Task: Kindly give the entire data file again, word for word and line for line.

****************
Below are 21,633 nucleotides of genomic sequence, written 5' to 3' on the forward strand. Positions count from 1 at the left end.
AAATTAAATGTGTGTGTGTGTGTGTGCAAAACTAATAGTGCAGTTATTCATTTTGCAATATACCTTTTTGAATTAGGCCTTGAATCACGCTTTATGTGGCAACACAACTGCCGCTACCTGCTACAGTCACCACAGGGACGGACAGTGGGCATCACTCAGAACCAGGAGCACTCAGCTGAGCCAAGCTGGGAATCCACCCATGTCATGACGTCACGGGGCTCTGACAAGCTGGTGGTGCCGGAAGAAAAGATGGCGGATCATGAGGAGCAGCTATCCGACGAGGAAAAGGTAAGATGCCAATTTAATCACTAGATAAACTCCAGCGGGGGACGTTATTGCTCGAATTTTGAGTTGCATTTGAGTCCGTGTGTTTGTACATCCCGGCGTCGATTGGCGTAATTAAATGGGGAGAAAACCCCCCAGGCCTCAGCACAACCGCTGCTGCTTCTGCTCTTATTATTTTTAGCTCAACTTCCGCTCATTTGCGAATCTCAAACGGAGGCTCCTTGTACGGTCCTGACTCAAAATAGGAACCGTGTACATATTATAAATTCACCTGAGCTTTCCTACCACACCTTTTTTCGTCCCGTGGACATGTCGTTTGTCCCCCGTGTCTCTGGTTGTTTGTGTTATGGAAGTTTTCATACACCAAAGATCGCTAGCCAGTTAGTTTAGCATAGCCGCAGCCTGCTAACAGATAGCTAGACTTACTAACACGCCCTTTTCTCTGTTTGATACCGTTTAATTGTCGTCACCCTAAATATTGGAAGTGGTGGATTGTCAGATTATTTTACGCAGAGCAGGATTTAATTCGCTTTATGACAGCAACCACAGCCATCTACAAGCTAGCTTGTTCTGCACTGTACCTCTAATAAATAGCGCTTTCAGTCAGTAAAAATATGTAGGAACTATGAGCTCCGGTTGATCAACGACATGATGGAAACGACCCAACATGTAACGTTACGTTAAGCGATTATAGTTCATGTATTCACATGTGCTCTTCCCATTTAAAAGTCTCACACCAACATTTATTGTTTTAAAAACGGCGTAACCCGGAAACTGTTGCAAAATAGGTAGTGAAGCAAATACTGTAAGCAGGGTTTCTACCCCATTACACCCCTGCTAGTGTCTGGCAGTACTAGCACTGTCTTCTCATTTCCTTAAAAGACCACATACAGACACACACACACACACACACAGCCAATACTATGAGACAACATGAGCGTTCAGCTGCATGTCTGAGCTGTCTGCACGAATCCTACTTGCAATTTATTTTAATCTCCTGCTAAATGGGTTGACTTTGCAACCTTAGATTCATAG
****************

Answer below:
Below are 21,633 nucleotides of genomic sequence, written 5' to 3' on the forward strand. Positions count from 1 at the left end.
AAATTAAATGTGTGTGTGTGTGTGTGCAAAACTAATAGTGCAGTTATTCATTTTGCAATATACCTTTTTGAATTAGGCCTTGAATCACGCTTTATGTGGCAACACAACTGCCGCTACCTGCTACAGTCACCACAGGGACGGACAGTGGGCATCACTCAGAACCAGGAGCACTCAGCTGAGCCAAGCTGGGAATCCACCCATGTCATGACGTCACGGGGCTCTGACAAGCTGGTGGTGCCGGAAGAAAAGATGGCGGATCATGAGGAGCAGCTATCCGACGAGGAAAAGGTAAGATGCCAATTTAATCACTAGATAAACTCCAGCGGGGGACGTTATTGCTCGAATTTTGAGTTGCATTTGAGTCCGTGTGTTTGTACATCCCGGCGTCGATTGGCGTAATTAAATGGGGAGAAAACCCCCCAGGCCTCAGCACAACCGCTGCTGCTTCTGCTCTTATTATTTTTAGCTCAACTTCCGCTCATTTGCGAATCTCAAACGGAGGCTCCTTGTACGGTCCTGACTCAAAATAGGAACCGTGTACATATTATAAATTCACCTGAGCTTTCCTACCACACCTTTTTTCGTCCCGTGGACATGTCGTTTGTCCCCCGTGTCTCTGGTTGTTTGTGTTATGGAAGTTTTCATACACCAAAGATCGCTAGCCAGTTAGTTTAGCATAGCCGCAGCCTGCTAACAGATAGCTAGACTTACTAACACGCCCTTTTCTCTGTTTGATACCGTTTAATTGTCGTCACCCTAAATATTGGAAGTGGTGGATTGTCAGATTATTTTACGCAGAGCAGGATTTAATTCGCTTTATGACAGCAACCACAGCCATCTACAAGCTAGCTTGTTCTGCACTGTACCTCTAATAAATAGCGCTTTCAGTCAGTAAAAATATGTAGGAACTATGAGCTCCGGTTGATCAACGACATGATGGAAACGACCCAACATGTAACGTTACGTTAAGCGATTATAGTTCATGTATTCACATGTGCTCTTCCCATTTAAAAGTCTCACACCAACATTTATTGTTTTAAAAACGGCGTAACCCGGAAACTGTTGCAAAATAGGTAGTGAAGCAAATACTGTAAGCAGGGTTTCTACCCCATTACACCCCTGCTAGTGTCTGGCAGTACTAGCACTGTCTTCTCATTTCCTTAAAAGACCACATACAGACACACACACACACACACACAGCCAATACTATGAGACAACATGAGCGTTCAGCTGCATGTCTGAGCTGTCTGCACGAATCCTACTTGCAATTTATTTTAATCTCCTGCTAAATGGGTTGACTTTGCAACCTTAGATTCATAG